Roger Federer faces an uphill task to qualify for the last four of the ATP Finals after defeat by Dominic Thiem on Sunday following a masterclass by Novak Djokovic. Six-time champion Federer was beaten 7-5, 7-5 in the evening match on the opening day after Djokovic had swatted aside debutant Matteo Berrettini in the earlier Group Bjorn Borg contest in London. Federer and Djokovic will meet later in the week in a repeat of this year's epic Wimbledon final, with two players advancing from the four-man group. The Swiss 20-time Grand Slam winner recovered quickly from being broken in the first game of the match but the Austrian fifth seed repeated the dose in the 11th game and took the opening set 7-5. Federer, uncharacteristically wayward, squandered an early chance to break in the second set and the games went with serve until the 11th game again, when Thiem broke to love after the third seed dumped a forehand into the net.
The Austrian stuttered while serving for the match, forced to save two break points, but he held his nerve to take the set 7-5 and seal a deserved victory on his second match point. "I thought Dominic saved himself real well when he had to," said Federer. "So I thought he played a tough first-round performance today, and my game was probably just not good enough, and the start didn't help. It's a normal tournament from here on forward," added the 38-year-old, who may now have to beat Djokovic to progress.
"Not allowed to lose anymore for me. That's how it is every week of the year for the last 20 years, so from that standpoint there is nothing new there." Thiem came into the match with a 4-2 winning record against his illustrious opponent but the result is still a surprise. The only time Federer has failed to progress to the knockout stages was in 2008. "We had a good and close match, and it's always special to beat Roger, who is a legend," said Thiem, who impressed with his clean hitting. "It's amazing to play against probably the best player of all time, but luckily I have a pretty good record against him."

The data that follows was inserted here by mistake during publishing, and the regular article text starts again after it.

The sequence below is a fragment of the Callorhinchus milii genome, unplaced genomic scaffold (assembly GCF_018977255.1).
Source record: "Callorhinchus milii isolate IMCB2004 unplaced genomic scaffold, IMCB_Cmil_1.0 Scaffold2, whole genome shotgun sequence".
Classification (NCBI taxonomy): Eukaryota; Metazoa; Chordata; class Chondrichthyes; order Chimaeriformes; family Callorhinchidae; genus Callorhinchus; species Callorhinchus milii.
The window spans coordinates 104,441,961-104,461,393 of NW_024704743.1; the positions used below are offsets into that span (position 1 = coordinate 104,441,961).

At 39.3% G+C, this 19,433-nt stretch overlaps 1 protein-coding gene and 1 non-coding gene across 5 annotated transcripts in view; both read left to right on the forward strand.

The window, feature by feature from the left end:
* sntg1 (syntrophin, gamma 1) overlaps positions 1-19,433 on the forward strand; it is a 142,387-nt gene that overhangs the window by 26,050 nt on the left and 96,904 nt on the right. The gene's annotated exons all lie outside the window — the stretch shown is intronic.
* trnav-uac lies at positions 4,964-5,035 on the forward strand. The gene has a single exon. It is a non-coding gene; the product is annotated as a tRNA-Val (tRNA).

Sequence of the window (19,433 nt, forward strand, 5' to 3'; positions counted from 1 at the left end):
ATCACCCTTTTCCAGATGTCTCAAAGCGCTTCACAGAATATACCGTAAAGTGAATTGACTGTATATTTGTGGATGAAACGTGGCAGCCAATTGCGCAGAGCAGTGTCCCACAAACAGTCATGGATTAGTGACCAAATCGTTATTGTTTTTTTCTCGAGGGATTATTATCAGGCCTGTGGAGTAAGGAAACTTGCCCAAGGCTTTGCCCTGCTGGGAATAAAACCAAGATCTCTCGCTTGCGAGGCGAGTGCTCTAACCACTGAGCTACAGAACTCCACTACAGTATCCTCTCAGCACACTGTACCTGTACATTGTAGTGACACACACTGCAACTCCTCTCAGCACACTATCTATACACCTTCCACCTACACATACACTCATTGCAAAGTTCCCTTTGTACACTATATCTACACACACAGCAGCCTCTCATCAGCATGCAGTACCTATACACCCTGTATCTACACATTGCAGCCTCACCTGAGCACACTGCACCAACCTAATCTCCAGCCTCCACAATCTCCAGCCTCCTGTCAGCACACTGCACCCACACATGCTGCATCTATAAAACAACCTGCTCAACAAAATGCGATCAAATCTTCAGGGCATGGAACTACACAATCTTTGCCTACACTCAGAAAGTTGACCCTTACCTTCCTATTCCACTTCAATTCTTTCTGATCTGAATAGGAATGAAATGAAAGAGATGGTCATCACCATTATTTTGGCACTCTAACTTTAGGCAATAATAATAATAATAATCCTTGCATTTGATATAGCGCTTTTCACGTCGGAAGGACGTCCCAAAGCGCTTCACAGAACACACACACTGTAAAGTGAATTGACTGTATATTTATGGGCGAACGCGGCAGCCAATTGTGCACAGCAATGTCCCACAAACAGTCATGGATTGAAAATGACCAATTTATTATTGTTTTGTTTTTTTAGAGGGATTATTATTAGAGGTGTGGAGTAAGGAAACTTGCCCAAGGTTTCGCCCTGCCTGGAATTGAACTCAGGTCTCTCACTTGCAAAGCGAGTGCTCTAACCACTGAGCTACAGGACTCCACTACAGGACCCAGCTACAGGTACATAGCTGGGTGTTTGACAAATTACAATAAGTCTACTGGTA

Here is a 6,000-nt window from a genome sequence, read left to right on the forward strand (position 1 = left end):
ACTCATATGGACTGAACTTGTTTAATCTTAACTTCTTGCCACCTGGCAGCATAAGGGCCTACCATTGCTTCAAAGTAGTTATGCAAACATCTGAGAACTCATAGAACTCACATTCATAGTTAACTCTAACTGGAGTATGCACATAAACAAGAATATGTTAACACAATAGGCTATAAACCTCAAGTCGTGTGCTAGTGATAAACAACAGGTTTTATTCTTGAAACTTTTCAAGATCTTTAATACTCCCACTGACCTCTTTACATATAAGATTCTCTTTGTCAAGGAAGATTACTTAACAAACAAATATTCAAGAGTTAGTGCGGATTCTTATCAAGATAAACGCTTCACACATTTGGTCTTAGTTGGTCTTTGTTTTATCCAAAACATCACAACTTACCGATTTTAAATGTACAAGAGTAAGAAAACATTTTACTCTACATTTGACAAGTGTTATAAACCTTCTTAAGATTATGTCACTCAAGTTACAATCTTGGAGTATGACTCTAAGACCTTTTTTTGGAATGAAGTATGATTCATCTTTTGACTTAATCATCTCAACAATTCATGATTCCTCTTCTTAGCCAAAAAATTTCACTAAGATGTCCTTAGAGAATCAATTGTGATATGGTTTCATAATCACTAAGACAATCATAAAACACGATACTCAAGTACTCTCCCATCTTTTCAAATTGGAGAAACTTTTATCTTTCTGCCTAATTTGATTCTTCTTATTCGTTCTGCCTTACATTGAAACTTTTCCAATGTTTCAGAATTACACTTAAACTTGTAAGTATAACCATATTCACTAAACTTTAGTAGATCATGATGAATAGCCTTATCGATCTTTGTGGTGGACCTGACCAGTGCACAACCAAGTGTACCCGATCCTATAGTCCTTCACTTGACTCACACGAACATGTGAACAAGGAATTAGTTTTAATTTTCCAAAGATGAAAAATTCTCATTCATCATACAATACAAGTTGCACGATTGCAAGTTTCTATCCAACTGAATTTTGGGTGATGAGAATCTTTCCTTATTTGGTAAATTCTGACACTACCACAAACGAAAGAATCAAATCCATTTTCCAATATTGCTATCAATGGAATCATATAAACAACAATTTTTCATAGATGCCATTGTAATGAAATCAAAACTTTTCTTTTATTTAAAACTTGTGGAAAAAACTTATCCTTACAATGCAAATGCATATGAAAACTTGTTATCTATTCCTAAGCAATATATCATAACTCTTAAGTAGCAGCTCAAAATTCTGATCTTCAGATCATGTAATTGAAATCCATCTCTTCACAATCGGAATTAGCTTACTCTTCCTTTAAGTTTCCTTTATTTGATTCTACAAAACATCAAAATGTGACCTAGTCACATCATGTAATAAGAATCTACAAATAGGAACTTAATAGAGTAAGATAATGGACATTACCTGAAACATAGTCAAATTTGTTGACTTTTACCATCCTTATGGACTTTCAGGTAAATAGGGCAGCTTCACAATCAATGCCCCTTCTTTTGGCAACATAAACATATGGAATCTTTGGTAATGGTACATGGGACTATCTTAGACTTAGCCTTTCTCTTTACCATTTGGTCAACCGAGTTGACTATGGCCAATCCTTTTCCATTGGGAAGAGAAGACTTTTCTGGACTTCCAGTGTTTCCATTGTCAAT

Earlier, Djokovic began his quest for a record-equalling sixth ATP Finals title and sixth year-end number one spot a 6-2, 6-1 romp against Berrettini. The Serbian was last week nudged off the top position in the rankings by Rafael Nadal, who is also in the eight-man field in London.
Djokovic eyes No. 1
Djokovic must reach the final at the O2 Arena to stand any chance of dislodging Nadal but there are major questions over the Spaniard's fitness. If the Serbian does claim the year-end number one spot, he would match the record of Pete Sampras and victory at the end-of-season event would equal Federer's mark. The second seed saw off the challenge of Berrettini in just 64 minutes, converting five of seven break points and at one stage going on an eight-game streak. "It feels great to be back," said the Wimbledon champion. "Earlier this year I had a great stay in London, and over the years I've played well in this arena."
Nadal, who has never won the event, is bidding to clinch the year-end number one spot in the ATP rankings for a fifth time. The tournament, featuring the year's best eight players, is contested in a round-robin format with the best four players and doubles teams reaching the knockout semi-finals stage. Nadal, in Group Andre Agassi, begins his campaign on Monday against defending champion Alexander Zverev.